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Procurement must contribute more to the overall competitiveness

Chronicle March 8, 2019    ยท    By Lars Lange Andersen, Head of Food & Beverage, Solar A/S

The latest financial statements of several Scandinavian food businesses tell the same tale of an industry under pressure. While the Confederation of Danish Industry (DI) is working on “improving Denmark’s competitiveness in the food and beverage industry”, it’s clear that the industry is challenged by high costs.

In a 2018 survey conducted by DI, the food and beverage companies identify costs as the biggest obstacle for growth. Ingredients, rent and salaries are difficult to do something about without it having noticeable consequences. Therefore, we need to look elsewhere in order to find some extra value for the bottom line.

And this is where procurement comes into play.

Recently, I visited a company. Here, they may well have gained a competitive agreement on a range of products but often they ended up losing their savings in billing and warehouse costs. We see major successful businesses buying the same way that they’ve always done. I don’t doubt that people are working really hard. But I believe that while you focus on purchase costs, at the same time, you should ask yourself; Can we address this task in a fundamentally different way?

Purchase costs only make up 15%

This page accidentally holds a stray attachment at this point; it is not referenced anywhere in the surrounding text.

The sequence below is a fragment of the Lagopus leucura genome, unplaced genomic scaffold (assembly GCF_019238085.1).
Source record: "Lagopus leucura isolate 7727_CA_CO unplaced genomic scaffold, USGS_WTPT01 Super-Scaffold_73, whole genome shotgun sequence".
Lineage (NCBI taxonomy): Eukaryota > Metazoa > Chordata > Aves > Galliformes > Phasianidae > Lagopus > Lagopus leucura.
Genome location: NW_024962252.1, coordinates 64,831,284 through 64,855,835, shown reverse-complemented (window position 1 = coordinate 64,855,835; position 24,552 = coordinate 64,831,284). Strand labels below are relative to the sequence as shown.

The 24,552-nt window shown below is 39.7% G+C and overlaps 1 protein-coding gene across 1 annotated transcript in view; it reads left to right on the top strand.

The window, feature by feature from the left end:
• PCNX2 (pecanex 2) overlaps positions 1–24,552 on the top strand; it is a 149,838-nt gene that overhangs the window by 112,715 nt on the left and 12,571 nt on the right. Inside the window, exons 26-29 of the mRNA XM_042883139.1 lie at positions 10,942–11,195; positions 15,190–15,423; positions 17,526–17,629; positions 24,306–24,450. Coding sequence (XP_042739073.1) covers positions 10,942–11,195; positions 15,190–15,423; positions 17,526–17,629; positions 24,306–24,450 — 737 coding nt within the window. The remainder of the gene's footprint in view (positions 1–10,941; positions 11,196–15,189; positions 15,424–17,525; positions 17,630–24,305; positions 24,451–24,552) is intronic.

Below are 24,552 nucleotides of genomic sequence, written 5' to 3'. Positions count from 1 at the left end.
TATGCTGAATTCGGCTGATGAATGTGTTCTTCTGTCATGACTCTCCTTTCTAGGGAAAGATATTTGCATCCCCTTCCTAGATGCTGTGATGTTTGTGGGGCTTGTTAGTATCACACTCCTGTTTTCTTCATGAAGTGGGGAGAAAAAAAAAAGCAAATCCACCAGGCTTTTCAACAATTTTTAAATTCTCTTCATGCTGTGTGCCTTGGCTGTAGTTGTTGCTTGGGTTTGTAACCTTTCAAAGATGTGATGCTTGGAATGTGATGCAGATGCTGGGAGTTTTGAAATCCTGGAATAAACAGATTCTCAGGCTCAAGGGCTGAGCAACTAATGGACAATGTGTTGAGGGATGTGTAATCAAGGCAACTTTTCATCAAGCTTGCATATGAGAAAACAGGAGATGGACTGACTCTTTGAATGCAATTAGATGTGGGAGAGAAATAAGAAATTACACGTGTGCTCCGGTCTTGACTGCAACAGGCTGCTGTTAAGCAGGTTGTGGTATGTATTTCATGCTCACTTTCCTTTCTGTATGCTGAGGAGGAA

In the food industry magazine Plus Proces, Force Technology has previously pointed out that the purchase cost of equipment only makes up 15 to 20% of the total costs. The rest is operations. I don’t agree with that estimate. Not at all.

At Solar, we’re sourcing for all parts of the Scandinavian food industry. That’s why we know that more companies are starting to implement smarter warehouse solutions, consolidate their suppliers and find the right logistic setup.

And it works. Our customers tell us that typically they reduce net working capital with up to 12%. Administration regarding ordering is reduced with up to 30% and their general consumption is reduced with up to 15%. In all, this may add up to 25% extra value which will either improve the bottom line or free up working hours that then in turn contribute with real value instead of administration.

But where to begin?
Of course it depends on maturity. Do you really see the big picture?
Some companies struggle to achieve transparency in their total cost of ownership, TCO, and therefore narrow their sourcing focus to the purchase price alone. Here, a couple of easy steps such as simple warehouse solutions and digital ordering services may generate some quick results and make way for even bigger winnings.

Others are in full control. They know their TCO and are strategic in their sourcing setup. So they are skilled at buying in a way that takes into account all costs in connection with purchase, consumption and disposal of materials. Here, it’s possible to implement more comprehensive solutions like standardisations, tail spend consolidation and KPI reporting.

In the end, it all comes down to how far you’re willing to go. It can be a challenge to move in a new direction and it requires the support of the organisation. But if you dare to go all the way, you can become a pivotal part of the total competitiveness of the company, improve the bottom line and not least, take off some of the pressure on the business.

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